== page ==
2. Canada’s security environment: Canada needs to ensure its relationship with the US does not deteriorate over isolationist or security concerns, even as it reassures allies in Eastern Europe and the Asia-Pacific on the great power challenge posed by Russia and China. Weak governance and failed states in other regions will remain an ongoing concern. (One respondent referred to an “arc of instability” in the Middle East, Africa and Southern Europe.) So too will issues of domestic terrorism and hate groups, cyber threats, WMD proliferation, and climate change and environmental disaster.
  3. Canada’s alliances: Canada needs to examine whether it should increase defence spending to 2 percent of GDP a per agreement with NATO allies, and most respondents emphasized an important role for NATO. Canada should also pursue information-sharing arrangements with the US (maritime intelligence, cyber-security), replace its aging CF-18 fighters, upgrade the North Warning System in the Arctic, and notify the United States of its interest in participating in ballistic missile defence (BMD received substantial support from the experts surveyed, with one saying Canada’s policy is “looney tunes and needs to be abandoned”). US participation in NATO also needs to be encouraged. It is considered of great importance that the Canada-US relationship not “be allowed to atrophy”.
  4. Canada’s role in the United Nations: In the words of one respondent, the UN’s effectiveness in “international military undertakings must be viewed with a very jaundiced eye.” Canadian military contributions to UN missions should be in areas in which the organization needs improvement. Training and technical support should be prioritized over deploying frontline ground forces. Canada also needs to work with like-minded countries in reforming the UN security and governance structure. But this should not prevent Canada from advancing its defence interests in regional, multilateral organizations in the Arctic and Asia-Pacific (e.g., Arctic Council, ASEAN, ADMM-Plus).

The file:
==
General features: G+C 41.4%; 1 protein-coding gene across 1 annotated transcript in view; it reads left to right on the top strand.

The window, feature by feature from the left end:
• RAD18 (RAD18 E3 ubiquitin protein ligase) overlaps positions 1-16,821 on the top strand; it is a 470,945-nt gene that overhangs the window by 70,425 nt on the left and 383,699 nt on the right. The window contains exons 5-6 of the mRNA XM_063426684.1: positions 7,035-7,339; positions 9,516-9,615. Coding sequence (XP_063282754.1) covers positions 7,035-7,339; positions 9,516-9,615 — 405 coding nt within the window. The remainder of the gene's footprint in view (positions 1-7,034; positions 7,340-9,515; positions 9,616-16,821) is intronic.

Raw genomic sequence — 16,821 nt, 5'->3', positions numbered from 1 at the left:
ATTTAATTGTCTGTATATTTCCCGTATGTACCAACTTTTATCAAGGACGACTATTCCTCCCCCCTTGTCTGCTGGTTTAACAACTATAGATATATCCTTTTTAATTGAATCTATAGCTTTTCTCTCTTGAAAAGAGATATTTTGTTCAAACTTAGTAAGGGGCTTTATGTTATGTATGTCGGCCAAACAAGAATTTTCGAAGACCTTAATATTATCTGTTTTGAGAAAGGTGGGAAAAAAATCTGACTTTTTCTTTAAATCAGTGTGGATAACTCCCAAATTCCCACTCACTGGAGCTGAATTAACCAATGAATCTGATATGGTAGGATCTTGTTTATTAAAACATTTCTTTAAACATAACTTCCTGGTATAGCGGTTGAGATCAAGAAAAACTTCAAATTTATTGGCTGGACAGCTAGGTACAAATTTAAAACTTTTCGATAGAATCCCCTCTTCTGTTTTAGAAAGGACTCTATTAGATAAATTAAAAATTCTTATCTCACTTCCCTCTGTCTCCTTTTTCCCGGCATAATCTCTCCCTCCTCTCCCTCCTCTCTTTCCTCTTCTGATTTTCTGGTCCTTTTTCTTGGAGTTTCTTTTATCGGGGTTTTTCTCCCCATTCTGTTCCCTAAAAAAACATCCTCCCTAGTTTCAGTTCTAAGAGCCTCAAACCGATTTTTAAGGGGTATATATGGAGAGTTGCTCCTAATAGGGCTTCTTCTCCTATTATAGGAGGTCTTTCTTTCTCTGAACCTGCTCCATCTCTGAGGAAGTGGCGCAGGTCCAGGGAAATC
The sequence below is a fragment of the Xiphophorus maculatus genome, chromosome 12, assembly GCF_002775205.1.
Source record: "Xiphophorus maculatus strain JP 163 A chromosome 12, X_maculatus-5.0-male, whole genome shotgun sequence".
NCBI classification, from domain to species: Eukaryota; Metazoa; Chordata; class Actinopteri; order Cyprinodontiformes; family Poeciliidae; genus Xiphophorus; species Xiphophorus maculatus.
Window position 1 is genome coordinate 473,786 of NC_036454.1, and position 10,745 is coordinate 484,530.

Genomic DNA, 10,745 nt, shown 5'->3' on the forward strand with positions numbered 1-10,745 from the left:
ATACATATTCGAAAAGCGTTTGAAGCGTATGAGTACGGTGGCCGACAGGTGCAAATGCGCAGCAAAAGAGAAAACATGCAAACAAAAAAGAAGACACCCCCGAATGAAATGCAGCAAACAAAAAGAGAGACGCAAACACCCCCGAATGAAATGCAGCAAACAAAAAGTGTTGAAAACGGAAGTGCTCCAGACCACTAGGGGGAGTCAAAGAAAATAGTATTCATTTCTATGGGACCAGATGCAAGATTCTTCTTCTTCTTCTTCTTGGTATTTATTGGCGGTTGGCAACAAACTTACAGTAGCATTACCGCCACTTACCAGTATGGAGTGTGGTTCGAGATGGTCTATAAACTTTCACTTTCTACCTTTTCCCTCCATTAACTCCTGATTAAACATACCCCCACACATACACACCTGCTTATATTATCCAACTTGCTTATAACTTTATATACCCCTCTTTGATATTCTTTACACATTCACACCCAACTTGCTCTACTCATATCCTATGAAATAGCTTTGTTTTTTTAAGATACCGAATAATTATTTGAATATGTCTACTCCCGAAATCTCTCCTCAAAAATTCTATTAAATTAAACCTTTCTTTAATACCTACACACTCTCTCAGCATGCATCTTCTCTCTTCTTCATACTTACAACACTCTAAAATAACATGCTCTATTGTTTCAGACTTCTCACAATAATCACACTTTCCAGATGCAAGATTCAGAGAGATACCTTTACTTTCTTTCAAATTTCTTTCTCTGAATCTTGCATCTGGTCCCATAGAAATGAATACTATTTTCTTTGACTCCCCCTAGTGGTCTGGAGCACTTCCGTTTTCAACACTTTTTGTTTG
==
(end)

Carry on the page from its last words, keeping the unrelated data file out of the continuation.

5. Canada’s future capabilities: Canada needs a multi-purpose, combat-capable force, but certain niche capabilities can be enhanced (e.g., special forces, military training, and disaster assistance). In terms of procurement, opportunities for joint purchasing of military equipment with allies should be explored and off-the-shelf purchasing should be considered when possible. A “whole-of-government” approach is also essential if Canada is to leverage all its resources (including defence) in international affairs.


Jeffrey F. Collins is a research fellow with the Centre for the Study of Security and Development at Dalhousie University and a research associate with the Atlantic Institute for Market Studies.

Sean Speer is a Munk Senior Fellow at the Macdonald-Laurier Institute.

The Macdonald-Laurier Institute is the only non-partisan, independent national public policy think tank in Ottawa focusing on the full range of issues that fall under the jurisdiction of the federal government.

For more information, please contact Mark Brownlee, communications manager, at 613-482-8327 x105 or email at